In fact, this isn’t too far off the original DWP estimate of 13% – but it’s still rather low. If we look at ex-Incapacity Benefit ESA participants then the proportion of people who have found work is just 5%.

The Work Programme has been relatively successful in finding work for young unemployed people.

But the failure of the policy with disabled claimants raises questions over Cameron’s confidence that future plans to cut it even further will succeed.

Courtesy of The mirror  ………’

Child Benefit, is it a right?

Proposed changes to Child Benefit

Child Benefit was originally Family Allowance introduced in 1946 from the Act of 1945 and was first mentioned in the Beveridge Report 1942. This report also lead to the expansion of National Insurance contributions and the creation of the NHS. In 1946 you would not receive any benefit for your first child, only for your second and subsequent children. I believe this was a means of encouraging people to have more than one child, so to build up the UK population after the 2 world wars of World War I and World War II. I can not, however find anything to confirm this, except

“15. The plan is based on a diagnosis of want. It starts from facts, from
the condition of the people as revealed by social surveys between the two
wars. It takes account of two other facts about the British community,
arising out of past movements of the birth rate and the death rate, which
should dominate planning for its future ; the main eUects of these movements
in determining the present and future of the British people are shown by
Table XI in para. 234. The first of the two facts is the age constitution of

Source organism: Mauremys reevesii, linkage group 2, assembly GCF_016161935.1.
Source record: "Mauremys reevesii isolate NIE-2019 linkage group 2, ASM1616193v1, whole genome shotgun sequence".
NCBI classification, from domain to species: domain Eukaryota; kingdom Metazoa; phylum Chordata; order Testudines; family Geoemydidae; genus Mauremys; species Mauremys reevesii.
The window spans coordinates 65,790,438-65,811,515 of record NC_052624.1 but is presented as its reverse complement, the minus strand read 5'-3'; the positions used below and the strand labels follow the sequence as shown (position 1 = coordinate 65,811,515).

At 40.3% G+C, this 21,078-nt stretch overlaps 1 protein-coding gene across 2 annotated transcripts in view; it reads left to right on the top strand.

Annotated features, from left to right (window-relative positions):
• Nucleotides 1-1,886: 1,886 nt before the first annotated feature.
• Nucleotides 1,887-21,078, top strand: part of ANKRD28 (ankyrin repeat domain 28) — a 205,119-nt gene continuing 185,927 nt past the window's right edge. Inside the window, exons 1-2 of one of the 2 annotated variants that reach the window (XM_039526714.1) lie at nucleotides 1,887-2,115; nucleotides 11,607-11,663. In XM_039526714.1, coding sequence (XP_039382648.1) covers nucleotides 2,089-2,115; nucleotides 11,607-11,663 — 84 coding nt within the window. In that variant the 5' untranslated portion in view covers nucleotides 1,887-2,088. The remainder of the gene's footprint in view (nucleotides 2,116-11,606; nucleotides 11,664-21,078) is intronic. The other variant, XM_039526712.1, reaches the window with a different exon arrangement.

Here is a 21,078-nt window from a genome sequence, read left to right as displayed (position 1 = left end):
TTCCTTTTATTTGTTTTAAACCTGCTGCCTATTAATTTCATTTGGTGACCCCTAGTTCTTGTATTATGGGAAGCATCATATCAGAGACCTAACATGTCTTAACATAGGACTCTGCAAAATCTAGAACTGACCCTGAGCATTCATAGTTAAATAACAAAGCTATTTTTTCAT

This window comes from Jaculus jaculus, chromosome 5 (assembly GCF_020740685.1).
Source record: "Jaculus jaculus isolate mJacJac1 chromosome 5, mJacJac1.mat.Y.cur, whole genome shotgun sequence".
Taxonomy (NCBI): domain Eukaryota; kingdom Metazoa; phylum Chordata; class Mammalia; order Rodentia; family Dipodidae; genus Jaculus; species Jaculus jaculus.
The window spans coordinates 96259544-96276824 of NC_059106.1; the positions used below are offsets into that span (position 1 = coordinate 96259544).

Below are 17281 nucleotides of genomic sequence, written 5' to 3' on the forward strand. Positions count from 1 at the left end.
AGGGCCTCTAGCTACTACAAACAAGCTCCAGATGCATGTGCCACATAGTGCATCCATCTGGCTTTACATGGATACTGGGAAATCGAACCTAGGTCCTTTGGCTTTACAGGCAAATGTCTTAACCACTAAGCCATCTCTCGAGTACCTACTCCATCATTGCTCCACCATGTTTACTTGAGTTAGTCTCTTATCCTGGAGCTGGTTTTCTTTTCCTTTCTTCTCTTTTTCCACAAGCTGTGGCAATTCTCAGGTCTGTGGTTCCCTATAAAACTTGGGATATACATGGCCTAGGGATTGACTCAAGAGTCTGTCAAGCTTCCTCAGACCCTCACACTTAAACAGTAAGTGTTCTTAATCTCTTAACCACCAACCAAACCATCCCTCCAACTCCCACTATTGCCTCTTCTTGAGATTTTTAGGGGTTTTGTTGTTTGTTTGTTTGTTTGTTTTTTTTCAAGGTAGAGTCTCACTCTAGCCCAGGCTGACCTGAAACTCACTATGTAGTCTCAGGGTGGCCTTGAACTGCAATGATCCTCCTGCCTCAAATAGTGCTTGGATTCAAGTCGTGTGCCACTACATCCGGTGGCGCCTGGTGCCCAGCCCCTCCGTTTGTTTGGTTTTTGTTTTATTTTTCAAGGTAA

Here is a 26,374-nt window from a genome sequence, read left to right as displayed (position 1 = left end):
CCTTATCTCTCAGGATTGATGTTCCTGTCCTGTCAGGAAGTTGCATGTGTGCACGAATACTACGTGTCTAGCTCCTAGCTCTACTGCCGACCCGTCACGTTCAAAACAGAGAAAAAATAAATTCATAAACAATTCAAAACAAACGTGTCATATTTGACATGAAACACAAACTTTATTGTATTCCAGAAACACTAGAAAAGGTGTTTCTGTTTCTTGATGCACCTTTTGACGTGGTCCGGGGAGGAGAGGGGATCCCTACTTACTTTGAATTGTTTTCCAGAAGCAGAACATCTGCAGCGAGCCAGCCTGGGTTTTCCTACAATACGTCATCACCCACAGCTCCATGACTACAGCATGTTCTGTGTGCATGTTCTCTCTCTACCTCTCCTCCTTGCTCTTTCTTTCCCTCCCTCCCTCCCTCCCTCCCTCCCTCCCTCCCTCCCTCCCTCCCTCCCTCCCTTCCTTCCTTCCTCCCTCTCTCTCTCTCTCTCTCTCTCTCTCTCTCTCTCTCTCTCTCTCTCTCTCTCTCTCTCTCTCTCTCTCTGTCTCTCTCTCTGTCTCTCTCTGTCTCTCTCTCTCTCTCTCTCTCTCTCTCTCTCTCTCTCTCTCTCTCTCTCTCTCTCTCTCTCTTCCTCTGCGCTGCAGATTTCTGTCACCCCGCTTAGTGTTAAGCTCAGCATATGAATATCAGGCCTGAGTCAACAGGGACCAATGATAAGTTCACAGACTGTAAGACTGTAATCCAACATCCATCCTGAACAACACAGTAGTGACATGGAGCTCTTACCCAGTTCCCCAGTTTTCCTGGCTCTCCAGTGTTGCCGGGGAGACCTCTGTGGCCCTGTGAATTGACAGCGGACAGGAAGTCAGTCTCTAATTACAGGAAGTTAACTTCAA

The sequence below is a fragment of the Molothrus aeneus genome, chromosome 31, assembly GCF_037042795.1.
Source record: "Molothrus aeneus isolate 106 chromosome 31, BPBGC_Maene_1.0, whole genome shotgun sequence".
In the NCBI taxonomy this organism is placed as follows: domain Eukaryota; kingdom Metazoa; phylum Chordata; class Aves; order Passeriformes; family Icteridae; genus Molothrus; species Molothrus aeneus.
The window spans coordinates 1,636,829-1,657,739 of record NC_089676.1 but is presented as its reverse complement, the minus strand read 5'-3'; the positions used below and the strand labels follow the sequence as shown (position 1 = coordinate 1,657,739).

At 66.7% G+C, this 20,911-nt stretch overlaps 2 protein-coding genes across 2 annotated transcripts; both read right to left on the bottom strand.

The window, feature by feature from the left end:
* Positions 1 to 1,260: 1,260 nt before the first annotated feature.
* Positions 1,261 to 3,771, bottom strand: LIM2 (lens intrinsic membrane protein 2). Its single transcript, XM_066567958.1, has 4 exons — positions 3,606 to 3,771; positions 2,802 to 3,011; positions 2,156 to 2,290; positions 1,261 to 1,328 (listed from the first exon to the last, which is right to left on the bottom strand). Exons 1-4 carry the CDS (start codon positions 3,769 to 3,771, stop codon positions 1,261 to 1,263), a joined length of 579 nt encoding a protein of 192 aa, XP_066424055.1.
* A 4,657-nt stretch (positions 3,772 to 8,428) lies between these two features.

the population, making-it certain that persons past the age that is now
regarded as the end of working life will be a much larger proportion of the
whole community than at any time in the past. The second fact is the low
reproduction rate of the British community today : unless this rate is raised
very materially in the near future, a rapid and continuous decline of the
population cannot be prevented. The first 7act makes it necessary to seek
ways of postponing the age of retirement from work rather than of hastening
it. The second fact makes it imperative to give first place in social expenditure
to the care of childhood and to the safeguarding of maternity.”

This is an extract from Cabinet Papers 20 November 1942, the papers relate to the Social Insurance and Allied Services , the specific section being Part 1 section 15.

On viewing these papers the problems relating to the amount of people approaching retirement or in retirement to those approaching to commence work or working was a major concern.  A problem which is still of concern today and I am sure many other of today’s problems could have been of concern then as they are now.

It was not until 1977 that the benefit was paid for the first child.

It is evident that the intension was for this benefit to be only paid to UK citizens, as it was well before the formation of the Common Market, now the European Union and the Human Rights Act.

These days nobody needs encouragement to have children and therefore the time is right to amend the criteria of entitlement. No one should be expecting the state to be responsible for their own actions.